If there is a signature phrase Bishop Robert E. Mulvee carried with him throughout his priesthood, it is to “pray for those who have no one to pray for them.”
Brother bishop and former Diocese of Wilmington priest John O. Barres asked mourners in his homily to remember the words of Bishop Mulvee as dozens of priests, bishops and other faithful gathered for the seventh bishop of Wilmington’s funeral Mass at the Cathedral of Saints Peter and Paul on Jan. 10 in Providence, R.I.
Bishop Mulvee, who served in Manchester, N.H., Wilmington and Providence, died Dec. 28 after a brief illness. He was 88.
“Bishop Mulvee walked with the biblical and eucharistic Jesus throughout his life,” said Bishop Barres, the bishop of the Diocese of Rockville Centre, N.Y., and longtime friend of Bishop Mulvee. “He developed the heart and perspective of a great global churchman. It was a heart stoked by hours upon hours of silent prayer in front of the Most Blessed Sacrament.”
Providence Bishop Thomas J. Tobin was principal celebrant and was joined by Cardinal Sean P. O’Malley of Boston, Archbishop Leonard P. Blair of Hartford and others. The 90-minute service was live-streamed online.
Bishop Tobin told family and friends at the start of Mass that it was “certainly a moment of loss and sorrow,” but that it was “warmed by the memories of Bishop Mulvee and the comforting grace of Jesus.”
In his homily, Bishop Barres recalled his friend’s generosity, humility and compassion.
“Bishop Mulvee was a priest’s priest, a bishop’s bishop and a people’s bishop,” Bishop Barres said. He said the bishop promoted the sanctity of life above all else. He also said Bishop Mulvee knew the power of small deeds of charity.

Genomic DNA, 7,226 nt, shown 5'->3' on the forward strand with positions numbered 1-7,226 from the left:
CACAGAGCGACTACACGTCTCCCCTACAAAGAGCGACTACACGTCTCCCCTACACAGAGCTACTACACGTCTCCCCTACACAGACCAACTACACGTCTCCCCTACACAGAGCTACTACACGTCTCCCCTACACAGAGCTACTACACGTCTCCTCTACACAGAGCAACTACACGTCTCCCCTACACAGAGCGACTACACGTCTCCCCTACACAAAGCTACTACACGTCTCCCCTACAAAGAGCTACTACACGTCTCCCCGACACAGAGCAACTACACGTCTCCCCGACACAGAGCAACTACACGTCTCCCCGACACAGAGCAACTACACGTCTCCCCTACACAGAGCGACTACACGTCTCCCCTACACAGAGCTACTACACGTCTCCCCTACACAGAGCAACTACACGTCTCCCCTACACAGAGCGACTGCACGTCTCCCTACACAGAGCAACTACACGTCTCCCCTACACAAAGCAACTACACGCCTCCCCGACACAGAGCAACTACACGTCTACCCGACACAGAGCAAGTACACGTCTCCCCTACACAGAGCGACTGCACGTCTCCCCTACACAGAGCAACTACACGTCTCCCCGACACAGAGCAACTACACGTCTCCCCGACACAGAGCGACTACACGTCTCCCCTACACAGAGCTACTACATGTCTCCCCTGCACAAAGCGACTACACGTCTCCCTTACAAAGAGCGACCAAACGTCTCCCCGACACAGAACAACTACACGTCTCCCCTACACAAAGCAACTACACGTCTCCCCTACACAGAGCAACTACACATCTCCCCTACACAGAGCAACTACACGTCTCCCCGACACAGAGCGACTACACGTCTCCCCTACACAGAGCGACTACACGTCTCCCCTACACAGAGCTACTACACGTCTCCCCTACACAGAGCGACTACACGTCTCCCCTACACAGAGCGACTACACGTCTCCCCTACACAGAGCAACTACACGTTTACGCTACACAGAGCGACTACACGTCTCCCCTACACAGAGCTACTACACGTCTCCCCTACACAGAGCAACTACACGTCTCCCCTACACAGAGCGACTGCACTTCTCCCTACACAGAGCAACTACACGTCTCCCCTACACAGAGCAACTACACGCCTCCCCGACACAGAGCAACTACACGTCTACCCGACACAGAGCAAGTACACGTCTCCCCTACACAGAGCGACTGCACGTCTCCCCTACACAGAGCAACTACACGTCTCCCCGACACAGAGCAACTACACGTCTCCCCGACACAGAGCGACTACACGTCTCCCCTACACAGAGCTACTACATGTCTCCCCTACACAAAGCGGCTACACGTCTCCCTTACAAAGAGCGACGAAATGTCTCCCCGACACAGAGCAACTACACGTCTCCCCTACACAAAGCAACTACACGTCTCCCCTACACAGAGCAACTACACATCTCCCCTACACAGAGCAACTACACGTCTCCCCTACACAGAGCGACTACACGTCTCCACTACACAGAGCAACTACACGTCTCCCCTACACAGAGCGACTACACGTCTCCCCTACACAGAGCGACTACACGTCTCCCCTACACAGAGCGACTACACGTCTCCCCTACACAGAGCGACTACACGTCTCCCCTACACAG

“Bishop Mulvee, thank you for reminding us we are loved and cherished by God and no detail of our lives is unimportant to him,” Bishop Barres said.
Bishop Mulvee was appointed the seventh bishop of Wilmington by St. John Paul II in April 1985. He served in that role until he was appointed coadjutor bishop of Providence in February 1995. He retired in 2005.
Bishop Barres repeated a favorite story that was meaningful to Bishop Mulvee, who described the day he was installed as coadjutor bishop in Providence. He said a group of priests and friends from Wilmington arrived for the ceremony and lunch after his installation in Providence. He said members of the group were wearing buttons that read “Return Mulvee and no one gets hurt.”
In an October letter congratulating the Diocese of Wilmington on its 150th anniversary, Bishop Mulvee wrote of Delaware and the Eastern Shore of Maryland: “The people were wonderful, and the priests were really good to me. I quickly came to love and cherish people in both states.”
Bishop Malooly, the ninth bishop of Wilmington, plans to celebrate a memorial Mass for Bishop Mulvee on Jan. 13 at 12:30 p.m. at the historic Cathedral of St. Peter, Sixth and North West streets, Wilmington. Bishop Malooly recalled Bishop Mulvee as “a cherished and faith-filled leader who will be greatly missed.”
Burial was Jan. 10 at St. Ann Cemetery, Cranston.